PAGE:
The Content is general information only. It is not intended to constitute legal advice or seek to be the complete and comprehensive statement of the law, nor is it intended to address your specific requirements or provide advice on which reliance should be placed. Mondaq and/or its Contributors and other suppliers make no representations about the suitability of the information contained in the Content for any purpose. All Content provided "as is" without warranty of any kind. Mondaq and/or its Contributors and other suppliers hereby exclude and disclaim all representations, warranties or guarantees with regard to the Content, including all implied warranties and conditions of merchantability, fitness for a particular purpose, title and non-infringement. To the maximum extent permitted by law, Mondaq expressly excludes all representations, warranties, obligations, and liabilities arising out of or in connection with all Content. In no event shall Mondaq and/or its respective suppliers be liable for any special, indirect or consequential damages or any damages whatsoever resulting from loss of use, data or profits, whether in an action of contract, negligence or other tortious action, arising out of or in connection with the use of the Content or performance of Mondaq’s Services.

General

Mondaq may alter or amend these Terms by amending them on the Website. By continuing to Use the Services and/or the Website after such amendment, you will be deemed to have accepted any amendment to these Terms.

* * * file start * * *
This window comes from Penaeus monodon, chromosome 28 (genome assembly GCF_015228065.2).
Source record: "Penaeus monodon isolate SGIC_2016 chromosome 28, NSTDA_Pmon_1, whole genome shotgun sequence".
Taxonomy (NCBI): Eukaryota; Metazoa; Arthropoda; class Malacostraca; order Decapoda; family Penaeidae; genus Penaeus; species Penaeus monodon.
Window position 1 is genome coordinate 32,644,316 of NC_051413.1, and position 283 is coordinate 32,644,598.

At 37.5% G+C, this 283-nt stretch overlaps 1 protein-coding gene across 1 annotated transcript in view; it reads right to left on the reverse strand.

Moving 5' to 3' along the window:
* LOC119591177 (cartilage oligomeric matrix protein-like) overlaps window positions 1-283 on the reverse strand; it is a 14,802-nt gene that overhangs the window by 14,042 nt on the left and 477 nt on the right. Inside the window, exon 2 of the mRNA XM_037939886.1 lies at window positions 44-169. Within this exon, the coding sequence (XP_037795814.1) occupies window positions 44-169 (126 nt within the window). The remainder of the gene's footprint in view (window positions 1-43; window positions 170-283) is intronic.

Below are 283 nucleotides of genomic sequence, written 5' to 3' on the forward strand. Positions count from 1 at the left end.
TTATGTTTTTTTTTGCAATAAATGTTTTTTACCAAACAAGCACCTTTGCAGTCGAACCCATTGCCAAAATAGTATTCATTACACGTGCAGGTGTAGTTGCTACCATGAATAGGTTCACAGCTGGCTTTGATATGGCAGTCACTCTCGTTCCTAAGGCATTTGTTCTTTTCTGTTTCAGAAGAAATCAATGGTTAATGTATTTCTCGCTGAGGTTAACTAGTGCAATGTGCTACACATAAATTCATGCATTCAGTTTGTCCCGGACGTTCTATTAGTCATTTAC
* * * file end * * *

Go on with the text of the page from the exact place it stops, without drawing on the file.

These Terms shall be governed by and construed in accordance with the laws of England and Wales and you irrevocably submit to the exclusive jurisdiction of the courts of England and Wales to settle any dispute which may arise out of or in connection with these Terms. If you live outside the United Kingdom, English law shall apply only to the extent that English law shall not deprive you of any legal protection accorded in accordance with the law of the place where you are habitually resident ("Local Law"). In the event English law deprives you of any legal protection which is accorded to you under Local Law, then these terms shall be governed by Local Law and any dispute or claim arising out of or in connection with these Terms shall be subject to the non-exclusive jurisdiction of the courts where you are habitually resident.

You may print and keep a copy of these Terms, which form the entire agreement between you and Mondaq and supersede any other communications or advertising in respect of the Service and/or the Website.

No delay in exercising or non-exercise by you and/or Mondaq of any of its rights under or in connection with these Terms shall operate as a waiver or release of each of your or Mondaq’s right. Rather, any such waiver or release must be specifically granted in writing signed by the party granting it.

If any part of these Terms is held unenforceable, that part shall be enforced to the maximum extent permissible so as to give effect to the intent of the parties, and the Terms shall continue in full force and effect.

Mondaq shall not incur any liability to you on account of any loss or damage resulting from any delay or failure to perform all or any part of these Terms if such delay or failure is caused, in whole or in part, by events, occurrences, or causes beyond the control of Mondaq. Such events, occurrences or causes will include, without limitation, acts of God, strikes, lockouts, server and network failure, riots, acts of war, earthquakes, fire and explosions.

By clicking Register you state you have read and agree to our Terms and Conditions